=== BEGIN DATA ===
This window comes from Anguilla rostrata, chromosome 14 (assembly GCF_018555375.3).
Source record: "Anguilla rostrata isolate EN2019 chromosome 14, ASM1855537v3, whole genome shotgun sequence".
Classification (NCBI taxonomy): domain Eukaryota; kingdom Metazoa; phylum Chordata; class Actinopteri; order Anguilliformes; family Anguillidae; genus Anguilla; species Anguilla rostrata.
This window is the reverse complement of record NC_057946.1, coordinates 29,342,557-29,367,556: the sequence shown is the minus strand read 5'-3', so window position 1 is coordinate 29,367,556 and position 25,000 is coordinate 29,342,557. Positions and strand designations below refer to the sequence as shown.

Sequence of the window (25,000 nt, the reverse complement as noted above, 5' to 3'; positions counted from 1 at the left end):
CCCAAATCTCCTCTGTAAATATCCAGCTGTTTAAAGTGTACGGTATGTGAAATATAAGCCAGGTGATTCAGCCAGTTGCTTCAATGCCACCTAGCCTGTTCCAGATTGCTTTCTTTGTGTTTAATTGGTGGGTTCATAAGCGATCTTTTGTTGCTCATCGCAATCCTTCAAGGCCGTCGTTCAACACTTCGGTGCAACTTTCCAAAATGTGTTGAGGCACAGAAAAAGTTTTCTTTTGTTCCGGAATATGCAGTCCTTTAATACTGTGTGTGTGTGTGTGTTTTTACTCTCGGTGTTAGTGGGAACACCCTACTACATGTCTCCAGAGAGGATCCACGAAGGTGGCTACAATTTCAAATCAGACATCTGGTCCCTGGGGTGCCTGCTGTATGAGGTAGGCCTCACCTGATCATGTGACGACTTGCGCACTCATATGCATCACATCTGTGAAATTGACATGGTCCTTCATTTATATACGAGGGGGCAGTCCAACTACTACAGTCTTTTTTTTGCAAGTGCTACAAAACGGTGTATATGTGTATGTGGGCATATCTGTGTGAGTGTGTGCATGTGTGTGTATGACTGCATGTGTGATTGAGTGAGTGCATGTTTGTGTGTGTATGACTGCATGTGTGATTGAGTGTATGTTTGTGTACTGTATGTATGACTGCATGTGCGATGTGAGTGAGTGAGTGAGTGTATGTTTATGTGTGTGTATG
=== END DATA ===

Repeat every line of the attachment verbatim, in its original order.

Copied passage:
This window comes from Anguilla rostrata, chromosome 14 (assembly GCF_018555375.3).
Source record: "Anguilla rostrata isolate EN2019 chromosome 14, ASM1855537v3, whole genome shotgun sequence".
Classification (NCBI taxonomy): domain Eukaryota; kingdom Metazoa; phylum Chordata; class Actinopteri; order Anguilliformes; family Anguillidae; genus Anguilla; species Anguilla rostrata.
This window is the reverse complement of record NC_057946.1, coordinates 29,342,557-29,367,556: the sequence shown is the minus strand read 5'-3', so window position 1 is coordinate 29,367,556 and position 25,000 is coordinate 29,342,557. Positions and strand designations below refer to the sequence as shown.

Sequence of the window (25,000 nt, the reverse complement as noted above, 5' to 3'; positions counted from 1 at the left end):
CCCAAATCTCCTCTGTAAATATCCAGCTGTTTAAAGTGTACGGTATGTGAAATATAAGCCAGGTGATTCAGCCAGTTGCTTCAATGCCACCTAGCCTGTTCCAGATTGCTTTCTTTGTGTTTAATTGGTGGGTTCATAAGCGATCTTTTGTTGCTCATCGCAATCCTTCAAGGCCGTCGTTCAACACTTCGGTGCAACTTTCCAAAATGTGTTGAGGCACAGAAAAAGTTTTCTTTTGTTCCGGAATATGCAGTCCTTTAATACTGTGTGTGTGTGTGTGTTTTTACTCTCGGTGTTAGTGGGAACACCCTACTACATGTCTCCAGAGAGGATCCACGAAGGTGGCTACAATTTCAAATCAGACATCTGGTCCCTGGGGTGCCTGCTGTATGAGGTAGGCCTCACCTGATCATGTGACGACTTGCGCACTCATATGCATCACATCTGTGAAATTGACATGGTCCTTCATTTATATACGAGGGGGCAGTCCAACTACTACAGTCTTTTTTTTGCAAGTGCTACAAAACGGTGTATATGTGTATGTGGGCATATCTGTGTGAGTGTGTGCATGTGTGTGTATGACTGCATGTGTGATTGAGTGAGTGCATGTTTGTGTGTGTATGACTGCATGTGTGATTGAGTGTATGTTTGTGTACTGTATGTATGACTGCATGTGCGATGTGAGTGAGTGAGTGAGTGTATGTTTATGTGTGTGTATG